Since it’s bracket week, you might be thinking about joining your dorm’s, workplace’s, or friend’s bracket pool. Here are some tips on how to approach this.
I can’t really tell you who’s going to win, because I don’t think anyone knows college basketball well enough to definitively tell you who to expect to win. That said, here’s what you should think about while making your picks.
Quick conventional wisdom
A No. 16 seed has never beaten a No. 1 seed.
Teams that rely on 3-point shooting are volatile, which makes them good for upsets and bad for going deep into the bracket.
Teams that are bad at free-throw shooting are quite upset-prone.
Teams in good conferences are more reliable, since they are used to constant challenges.
Great defensive teams are a better bet than great offensive teams, which holds true when you consider that all four No. 1 seeds this year are ranked in the Ken Pomeroy defensive top 10.
Vegas oddsmakers are really good at their jobs. If you aren’t sure about a first-round matchup or Final Four odds, check online who the favorite is.
Don’t pick based on matchups
There are two non-exclusive strategies I see when people make their brackets and it drives me crazy. One is kind of subtle, the other feels obvious.
The subtle problem is people select picks based on matchups instead of how likely it is that a team will reach the Sweet Sixteen, Elite Eight, etc. This feels right, but it actually is nowhere close to optimal.
Think of it like this: You like Kentucky’s chances to upset Wichita State and reach the Sweet Sixteen. So you pick the Wildcats over the Shockers, an upset pick that has become quite popular.
However, you also have to consider the likelihood that either team reaches this stage of the tournament. Wichita State plays a No. 16 seed in the second round while UK drew No. 9 seed Kansas State. Kentucky also has a track record this season of falling apart against lower competition.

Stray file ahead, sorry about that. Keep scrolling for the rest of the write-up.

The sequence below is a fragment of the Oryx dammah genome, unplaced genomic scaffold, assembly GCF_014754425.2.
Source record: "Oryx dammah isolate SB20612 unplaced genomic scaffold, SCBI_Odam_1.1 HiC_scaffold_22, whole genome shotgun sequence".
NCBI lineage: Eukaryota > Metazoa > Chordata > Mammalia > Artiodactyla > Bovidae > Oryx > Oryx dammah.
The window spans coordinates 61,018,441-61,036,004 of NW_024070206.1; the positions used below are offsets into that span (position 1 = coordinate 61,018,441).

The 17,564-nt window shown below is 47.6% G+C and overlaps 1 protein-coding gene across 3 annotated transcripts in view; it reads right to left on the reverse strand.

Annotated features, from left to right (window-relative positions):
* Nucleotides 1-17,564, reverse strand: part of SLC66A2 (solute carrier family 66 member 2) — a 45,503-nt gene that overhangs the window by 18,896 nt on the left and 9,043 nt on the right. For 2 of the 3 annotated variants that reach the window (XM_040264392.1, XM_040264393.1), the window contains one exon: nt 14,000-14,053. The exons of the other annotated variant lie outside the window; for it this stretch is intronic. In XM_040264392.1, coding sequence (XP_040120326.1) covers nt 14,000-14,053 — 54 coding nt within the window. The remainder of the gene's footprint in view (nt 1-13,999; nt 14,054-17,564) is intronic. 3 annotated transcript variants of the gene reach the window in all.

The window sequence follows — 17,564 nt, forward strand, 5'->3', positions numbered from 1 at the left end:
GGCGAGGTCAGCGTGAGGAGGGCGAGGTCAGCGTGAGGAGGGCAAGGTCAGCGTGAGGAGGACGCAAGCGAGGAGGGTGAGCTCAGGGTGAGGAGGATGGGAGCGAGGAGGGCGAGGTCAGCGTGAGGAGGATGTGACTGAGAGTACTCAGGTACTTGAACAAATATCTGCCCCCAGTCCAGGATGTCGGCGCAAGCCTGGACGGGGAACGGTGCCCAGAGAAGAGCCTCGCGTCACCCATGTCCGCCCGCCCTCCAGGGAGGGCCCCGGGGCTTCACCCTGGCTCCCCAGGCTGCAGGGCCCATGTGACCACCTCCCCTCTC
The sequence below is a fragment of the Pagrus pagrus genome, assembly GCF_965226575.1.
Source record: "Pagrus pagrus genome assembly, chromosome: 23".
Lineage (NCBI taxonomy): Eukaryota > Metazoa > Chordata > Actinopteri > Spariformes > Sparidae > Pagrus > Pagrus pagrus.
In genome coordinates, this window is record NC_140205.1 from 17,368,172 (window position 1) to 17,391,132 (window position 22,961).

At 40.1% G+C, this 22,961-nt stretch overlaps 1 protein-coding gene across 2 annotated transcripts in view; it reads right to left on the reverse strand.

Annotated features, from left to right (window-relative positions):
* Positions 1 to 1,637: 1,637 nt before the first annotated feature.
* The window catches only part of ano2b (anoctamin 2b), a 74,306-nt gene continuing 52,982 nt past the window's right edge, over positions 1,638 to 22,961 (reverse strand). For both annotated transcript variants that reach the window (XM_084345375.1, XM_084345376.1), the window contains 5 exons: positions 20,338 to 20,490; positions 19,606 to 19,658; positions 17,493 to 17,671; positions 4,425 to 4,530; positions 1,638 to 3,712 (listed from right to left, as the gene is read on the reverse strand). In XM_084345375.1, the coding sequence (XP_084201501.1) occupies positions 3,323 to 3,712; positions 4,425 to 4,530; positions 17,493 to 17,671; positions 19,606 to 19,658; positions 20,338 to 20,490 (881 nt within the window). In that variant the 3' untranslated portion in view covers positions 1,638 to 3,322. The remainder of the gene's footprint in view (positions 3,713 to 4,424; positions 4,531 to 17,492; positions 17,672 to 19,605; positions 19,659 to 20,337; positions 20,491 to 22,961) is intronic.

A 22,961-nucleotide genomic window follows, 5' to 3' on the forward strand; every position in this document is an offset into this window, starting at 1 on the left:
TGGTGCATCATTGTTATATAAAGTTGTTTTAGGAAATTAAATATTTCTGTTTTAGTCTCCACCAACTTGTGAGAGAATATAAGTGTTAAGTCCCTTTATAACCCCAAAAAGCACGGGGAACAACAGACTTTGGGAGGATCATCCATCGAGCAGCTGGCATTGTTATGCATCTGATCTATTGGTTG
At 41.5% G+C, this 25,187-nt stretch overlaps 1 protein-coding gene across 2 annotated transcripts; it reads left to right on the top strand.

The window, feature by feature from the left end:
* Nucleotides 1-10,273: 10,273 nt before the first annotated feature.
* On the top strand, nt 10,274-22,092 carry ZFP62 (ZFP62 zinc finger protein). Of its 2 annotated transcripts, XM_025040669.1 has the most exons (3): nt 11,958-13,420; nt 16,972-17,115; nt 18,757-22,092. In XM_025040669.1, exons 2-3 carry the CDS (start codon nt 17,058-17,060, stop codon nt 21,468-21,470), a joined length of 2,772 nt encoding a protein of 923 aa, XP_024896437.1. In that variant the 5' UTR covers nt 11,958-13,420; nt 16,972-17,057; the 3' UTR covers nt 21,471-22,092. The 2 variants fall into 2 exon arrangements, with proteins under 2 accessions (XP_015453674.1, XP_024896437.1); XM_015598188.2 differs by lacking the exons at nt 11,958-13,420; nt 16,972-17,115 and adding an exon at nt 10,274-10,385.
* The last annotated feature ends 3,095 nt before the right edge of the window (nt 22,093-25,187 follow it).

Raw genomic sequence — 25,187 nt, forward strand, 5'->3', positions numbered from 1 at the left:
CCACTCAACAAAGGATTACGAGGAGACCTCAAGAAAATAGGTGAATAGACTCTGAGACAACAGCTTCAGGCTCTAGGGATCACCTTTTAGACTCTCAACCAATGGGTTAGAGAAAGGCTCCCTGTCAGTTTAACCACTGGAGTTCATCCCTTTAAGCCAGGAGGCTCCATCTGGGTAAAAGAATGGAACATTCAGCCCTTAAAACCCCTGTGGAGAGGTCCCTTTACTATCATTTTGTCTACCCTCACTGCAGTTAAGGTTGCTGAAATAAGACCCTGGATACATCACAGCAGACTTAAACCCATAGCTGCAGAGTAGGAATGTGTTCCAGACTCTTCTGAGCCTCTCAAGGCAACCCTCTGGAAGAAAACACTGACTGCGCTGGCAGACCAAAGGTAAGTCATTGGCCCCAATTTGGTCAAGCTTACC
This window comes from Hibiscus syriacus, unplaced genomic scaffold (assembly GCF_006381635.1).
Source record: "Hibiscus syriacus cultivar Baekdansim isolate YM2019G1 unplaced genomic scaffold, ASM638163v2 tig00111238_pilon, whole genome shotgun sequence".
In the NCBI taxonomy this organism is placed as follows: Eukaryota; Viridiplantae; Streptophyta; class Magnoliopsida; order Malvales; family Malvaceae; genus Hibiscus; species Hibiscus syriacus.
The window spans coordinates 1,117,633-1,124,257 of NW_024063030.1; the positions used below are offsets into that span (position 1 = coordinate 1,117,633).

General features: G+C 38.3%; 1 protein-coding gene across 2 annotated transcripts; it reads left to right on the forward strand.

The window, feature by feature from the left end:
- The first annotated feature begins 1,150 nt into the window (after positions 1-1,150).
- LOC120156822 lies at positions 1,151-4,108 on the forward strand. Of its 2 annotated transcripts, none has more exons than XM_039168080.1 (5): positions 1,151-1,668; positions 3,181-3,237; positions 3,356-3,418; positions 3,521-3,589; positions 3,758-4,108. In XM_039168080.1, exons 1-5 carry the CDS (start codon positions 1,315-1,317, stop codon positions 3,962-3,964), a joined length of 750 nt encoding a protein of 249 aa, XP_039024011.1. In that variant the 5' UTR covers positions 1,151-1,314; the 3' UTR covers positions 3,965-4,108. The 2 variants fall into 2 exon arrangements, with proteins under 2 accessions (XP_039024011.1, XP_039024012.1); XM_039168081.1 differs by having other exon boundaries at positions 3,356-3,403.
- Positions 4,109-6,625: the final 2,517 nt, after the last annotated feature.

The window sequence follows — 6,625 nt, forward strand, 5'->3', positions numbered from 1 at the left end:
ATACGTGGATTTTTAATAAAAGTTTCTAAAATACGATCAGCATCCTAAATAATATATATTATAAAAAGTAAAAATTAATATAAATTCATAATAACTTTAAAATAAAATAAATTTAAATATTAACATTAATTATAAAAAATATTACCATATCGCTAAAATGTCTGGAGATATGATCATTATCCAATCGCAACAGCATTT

So while Kentucky might have a 55 percent chance of beating WSU in your judgment, and is therefore a favorite in a hypothetical matchup, it might only have a 50 percent chance of reaching that point while WSU has a 99 percent chance. Kentucky could be the favorite in a WSU matchup, but the theoretical likelihood of UK reaching the Sweet Sixteen in this scenario is only 27.5 percent to Wichita State’s 44 percent.
Hopefully, that makes sense.
Don’t pick upsets for upsets’ sake
This is the other strategy that drives me crazy.
I’ve never really understood why people do this, or at least in smaller pools between friends or coworkers. Yeah, a No. 12 seed beats a No. 5 seed frequently enough to reasonably expect it to happen once somewhere in the second round.
There is no way to know which No. 5 seed will (might) lose. Meanwhile, arbitrarily choosing a No. 5 seed to lose causes you to lose that team's point potential for advancing.
Picking an early round upset is extremely improbable and causes you to lose out on the often much more rewarding later-round possibilities.
A subset of this strategy is the classic “two ones, a two and a three or four in the Final Four” strategy.
Yeah, that is a likely distribution of the Final Four. You know who are probably more likely to make it, though? The four best teams in each region, as chosen by you. Don’t get cute and take No. 4 seed just to be different.
There’s a caveat to that, as this year, two No. 4 seeds in Louisville and Michigan State happen to be arguably better than their respective No. 1 seeds, Wichita State and Virginia. Picking those two isn’t picking No. 4 seeds for the heck of it, it’s just picking the better teams.
Don’t listen to ESPN and pick a No. 11 seed for the Sweet Sixteen just because of their slashing point guard—that’s just noise. Any “upset pick” usually just means team X has something like a 10 percent chance to win instead of 5 percent.
It’s simple: Pick the better teams to win. I don’t understand why so many people don’t do this.
Know your injuries
When picking a team, its context is important. I’ve never really believed that recent hot or cold streaks are that important, since conference tournaments can screw with momentum.